Taking money from your pension can have an impact on how much tax you pay, and the tax relief that you get.
Usually, 25% of your pension is paid to you tax-free. The remainder will be subject to tax. This 25% tax-free figure is often known as a pension lump sum and can be used to pay debt if you decide that is right for you.
But cashing in your pension to pay off debt might leave you with a large tax bill that you weren’t expecting, and the amount of tax you pay reduces what you’ll get from your pension pot.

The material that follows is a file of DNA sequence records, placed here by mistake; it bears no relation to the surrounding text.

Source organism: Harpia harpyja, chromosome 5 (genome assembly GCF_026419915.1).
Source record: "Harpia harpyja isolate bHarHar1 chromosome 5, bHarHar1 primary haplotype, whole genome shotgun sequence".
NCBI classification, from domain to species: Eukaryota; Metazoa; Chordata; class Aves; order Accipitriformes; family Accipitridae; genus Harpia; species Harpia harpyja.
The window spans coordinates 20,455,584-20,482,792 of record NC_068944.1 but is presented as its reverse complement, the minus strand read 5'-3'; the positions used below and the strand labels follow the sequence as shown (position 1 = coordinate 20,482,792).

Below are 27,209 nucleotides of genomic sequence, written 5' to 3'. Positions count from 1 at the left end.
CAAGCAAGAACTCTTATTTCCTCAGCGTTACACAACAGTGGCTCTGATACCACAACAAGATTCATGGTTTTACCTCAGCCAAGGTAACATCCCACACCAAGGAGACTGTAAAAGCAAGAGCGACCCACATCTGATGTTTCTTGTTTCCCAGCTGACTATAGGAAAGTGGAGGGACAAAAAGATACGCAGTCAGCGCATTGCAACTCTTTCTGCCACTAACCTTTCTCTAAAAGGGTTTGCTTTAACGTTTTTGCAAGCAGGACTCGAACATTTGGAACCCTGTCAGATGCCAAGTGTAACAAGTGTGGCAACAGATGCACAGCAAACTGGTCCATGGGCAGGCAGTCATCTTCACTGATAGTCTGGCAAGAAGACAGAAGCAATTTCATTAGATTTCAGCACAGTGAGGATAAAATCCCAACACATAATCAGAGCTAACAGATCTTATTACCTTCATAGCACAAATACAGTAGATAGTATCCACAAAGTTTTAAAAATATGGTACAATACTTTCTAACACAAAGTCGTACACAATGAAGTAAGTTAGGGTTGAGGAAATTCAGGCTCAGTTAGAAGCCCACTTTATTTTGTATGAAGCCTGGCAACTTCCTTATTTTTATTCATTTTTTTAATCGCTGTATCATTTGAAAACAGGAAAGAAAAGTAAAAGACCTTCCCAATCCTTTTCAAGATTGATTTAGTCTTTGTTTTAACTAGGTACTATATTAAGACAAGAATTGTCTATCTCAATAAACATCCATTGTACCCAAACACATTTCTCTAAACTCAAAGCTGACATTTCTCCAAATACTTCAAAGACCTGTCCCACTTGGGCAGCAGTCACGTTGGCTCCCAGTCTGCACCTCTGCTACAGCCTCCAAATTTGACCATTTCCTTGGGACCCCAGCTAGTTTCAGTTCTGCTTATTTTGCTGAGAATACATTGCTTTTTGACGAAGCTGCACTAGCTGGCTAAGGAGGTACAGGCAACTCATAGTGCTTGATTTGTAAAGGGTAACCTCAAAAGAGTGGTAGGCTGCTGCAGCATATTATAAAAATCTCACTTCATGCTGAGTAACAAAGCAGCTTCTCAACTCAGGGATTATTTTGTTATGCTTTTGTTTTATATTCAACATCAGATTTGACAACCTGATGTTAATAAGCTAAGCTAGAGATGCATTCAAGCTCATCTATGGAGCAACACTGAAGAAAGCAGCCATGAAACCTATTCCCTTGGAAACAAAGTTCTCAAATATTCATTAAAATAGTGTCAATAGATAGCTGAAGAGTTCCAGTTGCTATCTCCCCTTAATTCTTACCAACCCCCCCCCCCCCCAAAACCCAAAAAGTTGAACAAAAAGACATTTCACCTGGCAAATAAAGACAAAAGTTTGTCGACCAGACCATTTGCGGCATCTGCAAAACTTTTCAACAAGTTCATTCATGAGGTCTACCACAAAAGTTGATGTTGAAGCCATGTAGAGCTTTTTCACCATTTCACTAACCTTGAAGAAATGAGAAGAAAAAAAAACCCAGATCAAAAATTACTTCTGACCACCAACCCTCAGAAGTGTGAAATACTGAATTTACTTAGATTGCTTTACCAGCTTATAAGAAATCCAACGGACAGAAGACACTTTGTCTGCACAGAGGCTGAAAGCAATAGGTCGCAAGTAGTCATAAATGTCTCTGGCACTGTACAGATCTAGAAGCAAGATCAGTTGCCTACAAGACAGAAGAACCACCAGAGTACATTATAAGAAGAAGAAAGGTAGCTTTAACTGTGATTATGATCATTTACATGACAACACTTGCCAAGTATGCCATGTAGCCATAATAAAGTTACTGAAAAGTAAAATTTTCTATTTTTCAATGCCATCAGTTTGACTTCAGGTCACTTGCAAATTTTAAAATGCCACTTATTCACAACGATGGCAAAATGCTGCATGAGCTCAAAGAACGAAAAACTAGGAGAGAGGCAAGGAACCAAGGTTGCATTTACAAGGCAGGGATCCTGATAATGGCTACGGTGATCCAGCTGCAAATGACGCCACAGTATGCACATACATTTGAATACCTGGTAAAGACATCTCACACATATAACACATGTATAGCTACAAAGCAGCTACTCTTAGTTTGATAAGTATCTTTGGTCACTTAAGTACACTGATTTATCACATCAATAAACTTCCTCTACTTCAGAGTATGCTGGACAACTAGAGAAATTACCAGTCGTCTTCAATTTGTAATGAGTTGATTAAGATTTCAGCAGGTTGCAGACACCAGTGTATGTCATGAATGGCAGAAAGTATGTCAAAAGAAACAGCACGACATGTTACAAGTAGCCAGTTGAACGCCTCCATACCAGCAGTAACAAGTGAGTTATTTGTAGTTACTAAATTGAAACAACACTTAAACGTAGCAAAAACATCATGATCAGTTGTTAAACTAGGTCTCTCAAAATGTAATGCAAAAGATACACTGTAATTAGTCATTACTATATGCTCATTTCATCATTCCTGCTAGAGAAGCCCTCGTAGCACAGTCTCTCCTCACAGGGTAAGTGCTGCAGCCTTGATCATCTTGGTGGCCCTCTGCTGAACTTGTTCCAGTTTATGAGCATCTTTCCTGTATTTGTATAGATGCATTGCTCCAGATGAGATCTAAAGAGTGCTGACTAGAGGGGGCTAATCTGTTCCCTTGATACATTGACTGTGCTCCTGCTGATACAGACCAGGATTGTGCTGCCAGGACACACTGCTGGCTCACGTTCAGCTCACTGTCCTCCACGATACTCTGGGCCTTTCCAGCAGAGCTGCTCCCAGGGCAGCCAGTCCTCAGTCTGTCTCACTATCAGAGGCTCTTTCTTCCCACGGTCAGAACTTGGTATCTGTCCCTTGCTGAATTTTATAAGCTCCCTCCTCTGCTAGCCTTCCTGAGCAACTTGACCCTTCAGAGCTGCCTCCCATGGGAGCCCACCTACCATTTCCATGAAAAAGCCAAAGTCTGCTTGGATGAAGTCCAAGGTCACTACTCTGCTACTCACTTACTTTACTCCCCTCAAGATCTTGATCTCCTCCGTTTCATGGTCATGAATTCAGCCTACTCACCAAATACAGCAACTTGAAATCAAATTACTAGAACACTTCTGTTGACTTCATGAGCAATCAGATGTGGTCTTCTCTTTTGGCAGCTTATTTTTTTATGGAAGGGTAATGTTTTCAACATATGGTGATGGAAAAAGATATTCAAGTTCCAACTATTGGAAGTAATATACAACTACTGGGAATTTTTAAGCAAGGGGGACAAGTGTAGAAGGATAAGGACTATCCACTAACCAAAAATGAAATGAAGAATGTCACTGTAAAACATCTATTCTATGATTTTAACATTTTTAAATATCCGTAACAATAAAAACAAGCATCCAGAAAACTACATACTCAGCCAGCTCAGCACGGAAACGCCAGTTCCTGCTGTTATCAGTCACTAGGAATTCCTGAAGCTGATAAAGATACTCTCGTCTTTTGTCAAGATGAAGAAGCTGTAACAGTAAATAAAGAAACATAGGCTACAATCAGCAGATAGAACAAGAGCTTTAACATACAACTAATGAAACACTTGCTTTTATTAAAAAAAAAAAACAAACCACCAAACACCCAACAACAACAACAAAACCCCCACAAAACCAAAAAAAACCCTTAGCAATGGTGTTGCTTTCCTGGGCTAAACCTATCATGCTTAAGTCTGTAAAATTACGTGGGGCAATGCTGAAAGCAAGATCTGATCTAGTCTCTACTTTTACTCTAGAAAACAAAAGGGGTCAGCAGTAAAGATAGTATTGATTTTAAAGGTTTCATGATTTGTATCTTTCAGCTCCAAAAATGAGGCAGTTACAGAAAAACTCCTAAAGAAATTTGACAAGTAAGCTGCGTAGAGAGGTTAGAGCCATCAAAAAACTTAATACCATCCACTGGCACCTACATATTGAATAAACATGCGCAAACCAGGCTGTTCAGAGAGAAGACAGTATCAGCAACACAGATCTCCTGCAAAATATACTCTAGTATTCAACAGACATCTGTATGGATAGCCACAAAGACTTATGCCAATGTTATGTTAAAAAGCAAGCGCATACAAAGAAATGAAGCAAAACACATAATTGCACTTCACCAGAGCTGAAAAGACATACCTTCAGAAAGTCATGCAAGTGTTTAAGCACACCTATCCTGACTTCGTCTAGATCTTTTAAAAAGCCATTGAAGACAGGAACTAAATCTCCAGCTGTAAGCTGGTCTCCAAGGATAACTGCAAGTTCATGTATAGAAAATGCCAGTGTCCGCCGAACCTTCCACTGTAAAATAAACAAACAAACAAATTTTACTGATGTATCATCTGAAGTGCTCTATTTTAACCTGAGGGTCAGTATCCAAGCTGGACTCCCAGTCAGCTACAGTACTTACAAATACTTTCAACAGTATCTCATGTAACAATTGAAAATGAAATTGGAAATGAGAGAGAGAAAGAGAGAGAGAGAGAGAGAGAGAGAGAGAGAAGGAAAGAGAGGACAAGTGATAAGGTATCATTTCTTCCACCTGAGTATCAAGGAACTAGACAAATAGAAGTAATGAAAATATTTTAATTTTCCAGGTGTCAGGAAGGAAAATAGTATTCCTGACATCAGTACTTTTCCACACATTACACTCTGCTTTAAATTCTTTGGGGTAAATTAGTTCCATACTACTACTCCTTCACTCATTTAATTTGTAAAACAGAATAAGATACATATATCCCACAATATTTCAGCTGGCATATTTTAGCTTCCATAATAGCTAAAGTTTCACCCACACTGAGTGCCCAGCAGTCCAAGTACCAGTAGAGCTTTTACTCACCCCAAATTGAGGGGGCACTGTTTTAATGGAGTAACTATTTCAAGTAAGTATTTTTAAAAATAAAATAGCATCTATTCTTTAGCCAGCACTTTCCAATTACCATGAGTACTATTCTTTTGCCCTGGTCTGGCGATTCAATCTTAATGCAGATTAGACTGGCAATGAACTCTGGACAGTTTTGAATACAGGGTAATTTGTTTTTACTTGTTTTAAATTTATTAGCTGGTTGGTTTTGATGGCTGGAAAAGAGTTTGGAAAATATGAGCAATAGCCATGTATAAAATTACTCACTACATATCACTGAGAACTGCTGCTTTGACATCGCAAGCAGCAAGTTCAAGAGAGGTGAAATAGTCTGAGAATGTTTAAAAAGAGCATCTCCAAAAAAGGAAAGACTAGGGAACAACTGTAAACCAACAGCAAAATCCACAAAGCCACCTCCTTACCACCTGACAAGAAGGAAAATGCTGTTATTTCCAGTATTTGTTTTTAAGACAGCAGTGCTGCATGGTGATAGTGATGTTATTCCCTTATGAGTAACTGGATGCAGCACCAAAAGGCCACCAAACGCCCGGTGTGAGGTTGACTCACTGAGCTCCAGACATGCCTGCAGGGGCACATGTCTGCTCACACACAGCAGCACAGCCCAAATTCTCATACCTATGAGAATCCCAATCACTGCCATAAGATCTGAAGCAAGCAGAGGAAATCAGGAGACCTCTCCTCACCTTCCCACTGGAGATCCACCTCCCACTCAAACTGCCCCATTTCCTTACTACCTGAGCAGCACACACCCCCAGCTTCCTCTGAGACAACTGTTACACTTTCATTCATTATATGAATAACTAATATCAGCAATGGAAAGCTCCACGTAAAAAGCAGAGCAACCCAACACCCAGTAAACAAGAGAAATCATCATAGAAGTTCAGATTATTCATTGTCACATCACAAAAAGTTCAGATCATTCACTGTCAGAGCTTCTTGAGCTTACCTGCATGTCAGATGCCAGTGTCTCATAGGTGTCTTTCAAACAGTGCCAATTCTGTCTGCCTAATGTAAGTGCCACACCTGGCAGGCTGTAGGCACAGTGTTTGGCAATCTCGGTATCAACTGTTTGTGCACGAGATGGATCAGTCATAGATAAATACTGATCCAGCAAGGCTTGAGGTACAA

If you take money out of a defined contribution pension pot above the 25% tax-free part, you could also be affected by the Money Purchase Annual Allowance (MPAA).
If you are affected by the MPAA, this means that the amount that you (and your employer, in a workplace pension) can contribute to your pension pots with tax relief applying is limited to £4,000 each year.
If you’re not limited by the MPAA, you might be able to get tax relief on pension contributions on the lower of 100% of your earnings and £40,000 each year (the Annual Allowance).